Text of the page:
How to Keep Your Teen Safe on New Year’s Eve

by | Dec 26, 2022 | Blog

By Dr. Nellie-Taylor Walthrust, this story was published in Anton Media.

Many parents worry throughout the year about their teens’ exposure to alcohol and drugs, but the concern is magnified when talk of New Year’s Eve parties enters the conversation.

While you don’t want to spoil their opportunity to ring in the New Year with their friends, especially after nearly three years of pandemic disruption, the thought of them being at parties where alcohol and possibly drugs are being used is justifiably concerning.

The biggest risk that kids face on New Year’s Eve – or any day of the year, for that matter – is being involved in a car accident. According to the Centers for Disease Control and Prevention, motor vehicle crashes are the leading cause of death for U.S. teens, with eight teens ages 13 to 19 dying every day from motor vehicle crash injuries.

Additional statistics point out the risks:

  • 23% of teens admit they have driven under the influence of alcohol, prescription drugs or marijuana.
  • Teen drivers 16-19 have a fatal crash rate almost three times as high as drivers ages 20 and older.
  • 60% of all teen deaths from car accidents involve alcohol.
  • 24% of teens reported that within the previous month, they had ridden with a driver who had been drinking alcohol or using drugs.

As a parent, what can you do to minimize the risks?

If your teens plan to go to a party, make sure you talk to the parents where the festivities are being held. Your teen might be horrified at this prospect, but you have every right to discuss your expectations with the hosts. Ask if alcohol is being served (and if your teens are under 21, the answer should be a resounding no). Ask if the parents will be home at all times during the party. If they won’t, don’t be afraid to tell your teens they aren’t allowed to go.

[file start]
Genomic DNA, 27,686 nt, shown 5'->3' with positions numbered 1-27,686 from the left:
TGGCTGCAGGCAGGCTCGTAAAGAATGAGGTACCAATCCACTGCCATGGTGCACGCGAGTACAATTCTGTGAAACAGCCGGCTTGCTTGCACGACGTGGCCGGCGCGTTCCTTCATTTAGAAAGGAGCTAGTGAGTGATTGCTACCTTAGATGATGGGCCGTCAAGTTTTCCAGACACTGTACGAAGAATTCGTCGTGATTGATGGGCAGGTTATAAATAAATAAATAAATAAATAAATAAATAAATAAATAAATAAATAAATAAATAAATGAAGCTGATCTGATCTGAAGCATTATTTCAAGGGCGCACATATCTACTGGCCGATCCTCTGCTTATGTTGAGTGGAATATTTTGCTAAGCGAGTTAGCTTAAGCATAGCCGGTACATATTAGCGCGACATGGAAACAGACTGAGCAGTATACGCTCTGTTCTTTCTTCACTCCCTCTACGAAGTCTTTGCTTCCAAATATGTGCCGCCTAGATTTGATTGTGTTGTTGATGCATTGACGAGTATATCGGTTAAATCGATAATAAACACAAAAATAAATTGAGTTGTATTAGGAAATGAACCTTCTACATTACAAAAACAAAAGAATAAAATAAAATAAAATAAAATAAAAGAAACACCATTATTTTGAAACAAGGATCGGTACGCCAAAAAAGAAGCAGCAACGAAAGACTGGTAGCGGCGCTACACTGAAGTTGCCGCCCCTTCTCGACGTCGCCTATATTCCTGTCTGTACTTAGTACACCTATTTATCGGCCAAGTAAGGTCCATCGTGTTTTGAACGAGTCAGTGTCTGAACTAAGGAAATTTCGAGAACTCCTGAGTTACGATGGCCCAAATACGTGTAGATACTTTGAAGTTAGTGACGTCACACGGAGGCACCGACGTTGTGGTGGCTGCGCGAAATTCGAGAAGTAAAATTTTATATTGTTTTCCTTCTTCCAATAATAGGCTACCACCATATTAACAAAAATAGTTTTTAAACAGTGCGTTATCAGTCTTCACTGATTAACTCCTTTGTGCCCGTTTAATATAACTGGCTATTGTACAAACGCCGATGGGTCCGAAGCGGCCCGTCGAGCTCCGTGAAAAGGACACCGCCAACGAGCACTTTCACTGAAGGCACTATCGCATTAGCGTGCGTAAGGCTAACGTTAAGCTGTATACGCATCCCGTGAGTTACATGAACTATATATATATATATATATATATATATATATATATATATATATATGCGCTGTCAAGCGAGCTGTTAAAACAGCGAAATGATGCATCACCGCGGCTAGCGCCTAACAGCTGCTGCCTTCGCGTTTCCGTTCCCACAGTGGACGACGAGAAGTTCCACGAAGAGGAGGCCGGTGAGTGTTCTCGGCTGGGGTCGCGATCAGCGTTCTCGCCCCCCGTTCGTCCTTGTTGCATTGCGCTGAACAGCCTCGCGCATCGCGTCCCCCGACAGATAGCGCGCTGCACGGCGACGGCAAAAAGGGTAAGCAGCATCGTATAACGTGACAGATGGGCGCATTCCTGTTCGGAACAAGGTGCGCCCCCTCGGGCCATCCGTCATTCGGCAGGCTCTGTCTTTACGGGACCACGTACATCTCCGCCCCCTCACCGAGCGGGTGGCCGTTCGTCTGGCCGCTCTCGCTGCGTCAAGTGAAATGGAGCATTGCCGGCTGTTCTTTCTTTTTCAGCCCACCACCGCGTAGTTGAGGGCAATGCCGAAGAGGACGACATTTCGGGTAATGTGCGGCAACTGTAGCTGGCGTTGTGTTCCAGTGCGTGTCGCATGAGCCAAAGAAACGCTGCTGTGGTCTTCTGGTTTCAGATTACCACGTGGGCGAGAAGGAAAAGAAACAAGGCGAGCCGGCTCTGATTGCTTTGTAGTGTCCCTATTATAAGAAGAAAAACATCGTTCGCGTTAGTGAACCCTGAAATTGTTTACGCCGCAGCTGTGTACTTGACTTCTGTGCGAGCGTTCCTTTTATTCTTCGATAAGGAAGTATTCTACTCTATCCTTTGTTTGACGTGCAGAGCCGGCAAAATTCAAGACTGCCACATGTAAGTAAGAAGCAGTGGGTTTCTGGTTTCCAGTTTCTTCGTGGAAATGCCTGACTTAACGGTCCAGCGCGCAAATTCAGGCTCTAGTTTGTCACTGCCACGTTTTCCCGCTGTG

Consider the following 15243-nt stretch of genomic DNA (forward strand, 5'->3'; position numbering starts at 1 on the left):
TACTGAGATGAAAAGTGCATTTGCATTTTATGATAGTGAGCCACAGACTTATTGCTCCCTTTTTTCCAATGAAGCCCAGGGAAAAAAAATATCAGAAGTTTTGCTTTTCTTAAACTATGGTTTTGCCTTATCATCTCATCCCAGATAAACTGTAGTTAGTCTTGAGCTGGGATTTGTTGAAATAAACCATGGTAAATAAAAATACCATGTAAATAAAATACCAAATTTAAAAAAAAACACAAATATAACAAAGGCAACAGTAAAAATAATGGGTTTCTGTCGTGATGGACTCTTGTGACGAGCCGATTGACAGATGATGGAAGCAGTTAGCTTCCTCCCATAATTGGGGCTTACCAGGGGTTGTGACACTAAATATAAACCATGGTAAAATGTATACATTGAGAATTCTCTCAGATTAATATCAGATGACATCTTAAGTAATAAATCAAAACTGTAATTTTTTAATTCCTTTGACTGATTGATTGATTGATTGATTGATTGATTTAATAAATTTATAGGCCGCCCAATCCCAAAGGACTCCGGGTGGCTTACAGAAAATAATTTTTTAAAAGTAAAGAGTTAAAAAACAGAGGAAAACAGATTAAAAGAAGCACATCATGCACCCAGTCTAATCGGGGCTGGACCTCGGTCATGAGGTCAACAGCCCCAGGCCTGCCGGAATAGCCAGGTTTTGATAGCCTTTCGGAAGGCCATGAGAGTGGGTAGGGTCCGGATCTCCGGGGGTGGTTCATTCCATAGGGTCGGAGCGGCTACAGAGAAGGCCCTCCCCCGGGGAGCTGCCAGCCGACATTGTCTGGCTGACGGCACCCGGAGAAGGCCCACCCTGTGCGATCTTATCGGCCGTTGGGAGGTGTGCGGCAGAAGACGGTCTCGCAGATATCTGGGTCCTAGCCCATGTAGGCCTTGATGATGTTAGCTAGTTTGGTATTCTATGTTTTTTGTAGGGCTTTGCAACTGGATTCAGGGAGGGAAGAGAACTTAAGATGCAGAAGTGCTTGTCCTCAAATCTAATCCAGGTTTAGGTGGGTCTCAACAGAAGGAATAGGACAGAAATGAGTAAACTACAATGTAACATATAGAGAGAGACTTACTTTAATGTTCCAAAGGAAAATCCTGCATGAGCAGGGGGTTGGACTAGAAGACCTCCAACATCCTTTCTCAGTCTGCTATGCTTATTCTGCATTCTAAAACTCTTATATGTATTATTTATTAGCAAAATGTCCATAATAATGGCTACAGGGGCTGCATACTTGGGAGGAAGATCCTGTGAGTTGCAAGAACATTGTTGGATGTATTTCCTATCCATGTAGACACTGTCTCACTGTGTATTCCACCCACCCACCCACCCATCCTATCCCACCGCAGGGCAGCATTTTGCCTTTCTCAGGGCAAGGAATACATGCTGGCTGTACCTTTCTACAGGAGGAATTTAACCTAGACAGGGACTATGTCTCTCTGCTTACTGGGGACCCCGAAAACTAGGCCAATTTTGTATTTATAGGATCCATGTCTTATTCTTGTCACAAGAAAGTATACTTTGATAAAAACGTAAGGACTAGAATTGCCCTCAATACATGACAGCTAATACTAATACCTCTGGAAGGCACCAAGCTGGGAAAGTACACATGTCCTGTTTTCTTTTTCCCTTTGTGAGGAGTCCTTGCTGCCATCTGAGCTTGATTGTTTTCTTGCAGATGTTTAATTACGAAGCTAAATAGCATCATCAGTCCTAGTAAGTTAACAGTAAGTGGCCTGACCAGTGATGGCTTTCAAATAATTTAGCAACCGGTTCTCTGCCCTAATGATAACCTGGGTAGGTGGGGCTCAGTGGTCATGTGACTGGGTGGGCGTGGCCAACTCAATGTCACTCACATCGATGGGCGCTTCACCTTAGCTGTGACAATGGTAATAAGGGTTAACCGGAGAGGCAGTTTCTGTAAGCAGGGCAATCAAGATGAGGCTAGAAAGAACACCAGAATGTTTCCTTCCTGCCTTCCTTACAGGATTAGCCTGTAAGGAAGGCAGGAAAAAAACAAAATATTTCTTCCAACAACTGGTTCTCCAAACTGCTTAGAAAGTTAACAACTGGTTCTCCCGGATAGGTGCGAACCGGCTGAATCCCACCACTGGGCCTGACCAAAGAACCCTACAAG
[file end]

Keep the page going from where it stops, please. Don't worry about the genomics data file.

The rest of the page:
Once you are assured that parents will be there to supervise and the party is alcohol-free, nail down the details. That means finding out who is driving them and taking them home (the safest choice is for you to take on that role). Set a reasonable curfew based on their age. Young teens don’t need to be out past midnight, and even older kids can call it quits shortly after the clock strikes 12.

Establish a plan to check in several times during the night. Make it clear ahead of time that if you call or text and get no answer, you will be heading over to get them.

Not comfortable with the level of supervision at the party? Help your teens create alternative plans. The best way to know your kids are safe and in a supervised environment is to host the gathering at your home. Give them free reign in choosing decorations, food, music and other entertainment ideas, but make it clear that alcohol and drugs are forbidden.

Despite taking all precautions, the reality is that your teens may find themselves in a situation where they are being pressured to drink or use drugs. Tell them that you will be willing and able to get them at any time during the night—and that if they or their friends have been drinking, the most important thing is for them to contact you for a ride.

As parents, we must do all we can to educate our kids about the dangers of underage drinking, but we also need to face the reality that even “good” kids can start heading down a dangerous path. Keep the lines of communication open, and if you suspect there may be a problem, consider contacting a professional who is trained in alcohol and substance use.

Dr. Nellie Taylor-Walthrust is the Director of at North Shore Child & Family Guidance Center’s Leeds Place, which operates an Adolescent Outpatient Chemical Dependency Treatment Program. Substance use services include counseling youths who are alcohol and drug abusers, children who live in families with a parent who is suffering from alcoholism or drug addiction and youths who have co-occurring chemical dependency and mental health problems. Prevention services are offered to local school districts. Call (516) 626-1971 to find out more.

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